Digital Flagship educators begin preparing classes for iPad-enhanced learning
Cohort of Ohio State faculty finish initial training to make use of new teaching opportunity
Published on May 25, 2018
iPads will aid the university's efforts toward teaching and learning excellence.
Now it’s time to teach the teachers.
As The Ohio State University prepares to launch the Digital Flagship initiative at the start of the new academic year, faculty from across the university are learning how to get the most out of some new tools. New first-year students at the Columbus and regional campuses will receive an iPad Pro, case, Apple Pencil and Smart Keyboard at orientation.
“When they first announced the Digital Flagship initiative, it was kind of overwhelming to think that all of our students are going to be getting this technology – and it was exciting, too,” said Melissa Beers, program director for Introduction to Psychology. “The goal of the program is to level the playing field with technology, so that every student has access to good technology coming into college. That’s really remarkable.”
The first group of Digital Flagship Educators have completed two sessions over four days, and the learning process will continue before the start of autumn semester. About 78 instructors went through the initial Digital Flagship Educators program. Instructors in the cohort will have one course section designated as “iPad required” by the registrar.
Beers worked with a team of psychology faculty that included two graduate students, an honors instructor and two faculty members from the regional campuses through the training.
|Melissa Beers, third from left, with members of the Digital Flagship Educators cohort|
Bradley Okdie, associate professor of psychology at the Newark campus, said the training was well thought out and helpful. He said it also prepared instructors as they plan their classes for the fall.
“There is the one thing I think it did really well, that was telling us where we need to go if things were not going the way that we planned either in terms of in the classroom or in terms of the device management itself,” Okdie said. “But I think, more than anything, the training provided us a foundation for understanding what the iPad can be in the classroom and how it fits in with the pedagogy that we may already be teaching.”
Okdie said one of the apps preloaded on the iPad offers some interesting possibilities for his classes. He said students often struggle with the biology section in the psychology course work. He uses a slideshow to teach brain function and how neurons communicate, but he plans to change that approach.
“I can use an app called Explain Everything, which is essentially a digital whiteboard. So students can use the iPad pencil to draw and to produce audio and it’s all recorded,” he said. “So what I would ask them to do is to simply sketch a neuron along with its core components that they would have to learn for the class.”
That creative investment will likely lead to better learning on the part of his students.
“I think No. 1, they will find that entertaining. They’ll be motivated to engage in that activity. But No. 2, because it’s something that they are creating, because they’re going to spend some time on it, essentially they’ll learn more,” Okdie said.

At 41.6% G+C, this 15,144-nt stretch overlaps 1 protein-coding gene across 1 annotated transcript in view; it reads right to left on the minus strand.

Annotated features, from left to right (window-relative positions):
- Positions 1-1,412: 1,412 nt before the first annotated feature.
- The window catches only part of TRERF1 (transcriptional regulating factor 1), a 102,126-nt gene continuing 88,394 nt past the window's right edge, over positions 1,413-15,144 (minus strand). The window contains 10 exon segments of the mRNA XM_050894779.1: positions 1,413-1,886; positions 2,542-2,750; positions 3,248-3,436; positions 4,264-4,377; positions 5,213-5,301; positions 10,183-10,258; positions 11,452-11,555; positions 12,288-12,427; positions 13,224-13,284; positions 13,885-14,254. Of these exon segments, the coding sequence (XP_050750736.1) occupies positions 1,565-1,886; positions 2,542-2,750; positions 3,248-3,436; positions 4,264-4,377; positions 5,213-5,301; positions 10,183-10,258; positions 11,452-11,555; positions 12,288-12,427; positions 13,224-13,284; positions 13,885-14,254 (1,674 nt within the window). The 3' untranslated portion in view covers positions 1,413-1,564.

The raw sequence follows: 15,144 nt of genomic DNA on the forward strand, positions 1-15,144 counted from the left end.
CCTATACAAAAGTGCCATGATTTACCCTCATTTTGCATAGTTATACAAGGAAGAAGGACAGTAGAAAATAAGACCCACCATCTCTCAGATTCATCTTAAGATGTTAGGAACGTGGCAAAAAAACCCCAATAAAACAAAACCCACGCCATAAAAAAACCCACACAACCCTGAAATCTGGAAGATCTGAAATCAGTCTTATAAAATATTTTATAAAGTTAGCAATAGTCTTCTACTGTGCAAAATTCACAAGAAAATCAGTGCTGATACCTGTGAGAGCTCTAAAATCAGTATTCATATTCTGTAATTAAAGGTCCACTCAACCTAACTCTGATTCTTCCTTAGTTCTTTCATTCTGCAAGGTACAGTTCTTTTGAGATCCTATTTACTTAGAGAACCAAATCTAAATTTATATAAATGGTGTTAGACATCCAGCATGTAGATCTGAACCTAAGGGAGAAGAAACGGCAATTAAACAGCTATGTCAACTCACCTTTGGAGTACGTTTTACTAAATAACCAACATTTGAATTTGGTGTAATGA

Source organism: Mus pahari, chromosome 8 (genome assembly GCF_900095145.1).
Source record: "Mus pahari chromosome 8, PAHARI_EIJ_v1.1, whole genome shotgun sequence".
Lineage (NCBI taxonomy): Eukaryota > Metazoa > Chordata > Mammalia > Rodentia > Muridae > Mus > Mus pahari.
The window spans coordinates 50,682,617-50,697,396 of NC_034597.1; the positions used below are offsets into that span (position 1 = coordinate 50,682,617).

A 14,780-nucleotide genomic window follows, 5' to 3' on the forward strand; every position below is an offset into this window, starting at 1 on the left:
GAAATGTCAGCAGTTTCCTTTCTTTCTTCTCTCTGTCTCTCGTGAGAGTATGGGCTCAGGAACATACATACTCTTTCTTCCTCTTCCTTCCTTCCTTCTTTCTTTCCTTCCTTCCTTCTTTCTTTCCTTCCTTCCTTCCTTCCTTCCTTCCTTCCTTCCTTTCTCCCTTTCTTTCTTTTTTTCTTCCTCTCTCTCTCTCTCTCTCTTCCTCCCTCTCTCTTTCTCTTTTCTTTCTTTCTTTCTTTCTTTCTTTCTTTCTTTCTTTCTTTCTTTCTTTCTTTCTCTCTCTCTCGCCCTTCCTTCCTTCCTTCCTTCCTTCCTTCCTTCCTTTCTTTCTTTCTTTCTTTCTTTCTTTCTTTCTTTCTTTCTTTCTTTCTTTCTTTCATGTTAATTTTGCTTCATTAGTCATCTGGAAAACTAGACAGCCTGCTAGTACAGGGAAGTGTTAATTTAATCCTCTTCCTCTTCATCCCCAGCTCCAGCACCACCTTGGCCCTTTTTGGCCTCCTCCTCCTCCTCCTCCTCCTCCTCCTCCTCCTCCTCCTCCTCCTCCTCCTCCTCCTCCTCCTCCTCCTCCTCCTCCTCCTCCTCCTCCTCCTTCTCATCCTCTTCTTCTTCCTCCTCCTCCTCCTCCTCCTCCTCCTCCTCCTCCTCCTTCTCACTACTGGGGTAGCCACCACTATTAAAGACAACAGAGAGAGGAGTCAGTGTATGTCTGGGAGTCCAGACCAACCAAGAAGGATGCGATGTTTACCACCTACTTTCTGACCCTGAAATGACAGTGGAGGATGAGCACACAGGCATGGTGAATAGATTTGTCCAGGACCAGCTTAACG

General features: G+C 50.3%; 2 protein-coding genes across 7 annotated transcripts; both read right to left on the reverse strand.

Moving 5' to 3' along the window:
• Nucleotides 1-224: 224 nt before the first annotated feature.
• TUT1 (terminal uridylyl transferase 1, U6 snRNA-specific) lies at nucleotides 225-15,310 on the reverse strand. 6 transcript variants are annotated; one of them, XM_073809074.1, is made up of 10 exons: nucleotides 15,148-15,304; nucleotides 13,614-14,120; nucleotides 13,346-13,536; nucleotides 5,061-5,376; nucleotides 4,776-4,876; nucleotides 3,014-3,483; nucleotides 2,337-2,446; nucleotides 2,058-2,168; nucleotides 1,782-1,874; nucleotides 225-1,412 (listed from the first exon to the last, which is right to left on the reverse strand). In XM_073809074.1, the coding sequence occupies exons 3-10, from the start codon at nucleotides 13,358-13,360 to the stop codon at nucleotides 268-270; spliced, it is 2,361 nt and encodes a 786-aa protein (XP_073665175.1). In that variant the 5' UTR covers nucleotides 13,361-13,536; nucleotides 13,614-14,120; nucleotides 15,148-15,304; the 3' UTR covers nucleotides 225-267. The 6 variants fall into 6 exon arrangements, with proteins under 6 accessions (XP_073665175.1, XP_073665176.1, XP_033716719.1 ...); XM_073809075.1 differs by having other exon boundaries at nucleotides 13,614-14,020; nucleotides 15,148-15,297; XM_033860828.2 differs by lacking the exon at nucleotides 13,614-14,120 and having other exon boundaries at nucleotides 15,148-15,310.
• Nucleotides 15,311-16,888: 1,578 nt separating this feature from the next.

Andre Plate, a graduate student in clinical psychology, has been an instructor for the introduction to psychology class for three years. He said the Digital Flagship sessions helped him think about how he’ll bring technology into the lecture hall that better resembles how students are using technology in the real world.
“Let’s try to teach this class where students can utilize this technology as a resource and in a way that is applicable and actually reflective of how they learn things outside their classroom as well,” Plate said.
Beers said it’s important to remember teaching comes first.
“We have to think about what do we want students to learn and accomplish and then how can technology help us to do that? That always has to be, with teaching and learning, the No. 1 priority,” she said. “This isn’t about teaching with iPads. It’s about teaching, and then there’s my iPad.”
Beers said the learning process for faculty will also lead to scholarly research. She is already planning a comparative study of the iPad-enhanced classes.
“I want to be clear. I want to be thoughtful about it. And I want to be careful about it, too,” she said. “That’s why early on in these discussions we said let’s think about designing a study, getting [Institutional Review Board] approval. And while we’re engaged in this work, we are also learning something that we can share with the broader community of scholars so that we can really share and report back and can learn from our example.”
One theme that emerged among the psychology team in the first round of training: This is just the beginning.
“I think we are on the cusp of something great here,” Okdie said. “Maybe that’s me being optimistic but I think, to the extent that we can get faculty and students to engage with this technology in the way that they should, to increase learning, I think this is a big deal. But’s going to require that both faculty and students work together to make this happen.”
614-292-7276 | Email